Chapter 4 Institutions and “The Commons”

  • This chapter discusses the environmental problems from the product of “common property”, such as carbon, that are central to rule-making, incentives, and self regulation.
  • Can rules and norms of global behavior be shaped to encourage shared costs and collective benefits?
  • Prisoner’s Dilemma:  an allegorical description of a game-theoretical situation in which multiple individuals making decisions in pursuit of their own interests tend to create collective outcomes that are non-optimal for everyone.
  • Tragedy of the commons happens when there is a failure of cooperation – while the advantages for any individual or family of reproducing freely are immediate, their costs are diffused across the planet, increasing incrementally the burden of humanity upon the Earth.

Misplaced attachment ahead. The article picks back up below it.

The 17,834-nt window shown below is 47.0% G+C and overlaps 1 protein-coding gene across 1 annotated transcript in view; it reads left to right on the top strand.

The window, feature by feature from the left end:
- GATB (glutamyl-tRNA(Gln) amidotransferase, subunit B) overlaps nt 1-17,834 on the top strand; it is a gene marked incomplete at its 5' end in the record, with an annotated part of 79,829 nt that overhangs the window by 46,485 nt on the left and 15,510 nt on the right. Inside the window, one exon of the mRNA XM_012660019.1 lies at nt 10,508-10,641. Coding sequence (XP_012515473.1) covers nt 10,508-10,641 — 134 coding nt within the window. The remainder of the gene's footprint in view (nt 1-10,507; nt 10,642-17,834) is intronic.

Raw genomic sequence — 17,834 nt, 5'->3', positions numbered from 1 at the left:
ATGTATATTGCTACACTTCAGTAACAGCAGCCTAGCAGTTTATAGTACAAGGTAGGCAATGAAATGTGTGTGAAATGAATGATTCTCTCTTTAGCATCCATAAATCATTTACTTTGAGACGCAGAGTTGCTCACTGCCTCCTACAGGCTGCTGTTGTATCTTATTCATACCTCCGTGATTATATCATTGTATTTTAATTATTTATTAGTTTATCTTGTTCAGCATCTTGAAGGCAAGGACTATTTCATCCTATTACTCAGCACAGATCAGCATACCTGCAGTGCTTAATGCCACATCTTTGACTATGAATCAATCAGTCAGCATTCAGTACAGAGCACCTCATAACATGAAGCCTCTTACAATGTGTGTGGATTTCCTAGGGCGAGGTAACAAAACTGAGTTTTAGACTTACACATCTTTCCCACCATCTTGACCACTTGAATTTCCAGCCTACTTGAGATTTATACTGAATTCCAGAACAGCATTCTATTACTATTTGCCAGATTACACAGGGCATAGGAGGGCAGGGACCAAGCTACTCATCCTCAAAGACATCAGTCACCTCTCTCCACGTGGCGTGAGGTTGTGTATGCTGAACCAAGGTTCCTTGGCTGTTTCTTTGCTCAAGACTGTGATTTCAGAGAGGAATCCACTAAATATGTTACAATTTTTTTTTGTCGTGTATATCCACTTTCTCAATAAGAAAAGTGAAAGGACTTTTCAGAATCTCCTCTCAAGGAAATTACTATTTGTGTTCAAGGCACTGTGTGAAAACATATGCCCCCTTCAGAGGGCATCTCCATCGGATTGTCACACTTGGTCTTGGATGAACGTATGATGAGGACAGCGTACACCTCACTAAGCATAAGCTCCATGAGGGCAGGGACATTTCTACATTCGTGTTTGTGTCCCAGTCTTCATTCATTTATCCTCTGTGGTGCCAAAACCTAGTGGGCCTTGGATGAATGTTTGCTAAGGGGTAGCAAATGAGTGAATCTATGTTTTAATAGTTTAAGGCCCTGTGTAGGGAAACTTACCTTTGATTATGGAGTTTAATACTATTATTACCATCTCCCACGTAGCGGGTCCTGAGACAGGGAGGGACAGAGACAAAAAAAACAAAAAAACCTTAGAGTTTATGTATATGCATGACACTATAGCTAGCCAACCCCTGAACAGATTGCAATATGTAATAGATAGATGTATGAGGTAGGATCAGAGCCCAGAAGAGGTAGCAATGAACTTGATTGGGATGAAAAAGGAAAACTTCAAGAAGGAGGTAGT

• Successful commons management include: boundaries, proportionality, collective choice, monitoring, sanctions, conflict resolution, and autonomy.
  • Ingenious flowing commons: irrigation; wildlife commons: collective management through hunting; global commons: global climate.

Chapter 5 Environmental Ethics

  • Chapter 5 examines “ethics-based” approaches to the environment.
  • Environmental justice: principle stressing the need for equitable distribution of environmental goods between people.
  • Western people once hold the idea that humans are separate from and superior to nature, and that nature is only as valuable as it is useful to humans.
  • Ancient Asian philosophy holds the idea that nature is sacred and if not superior, at least is in equality with humans.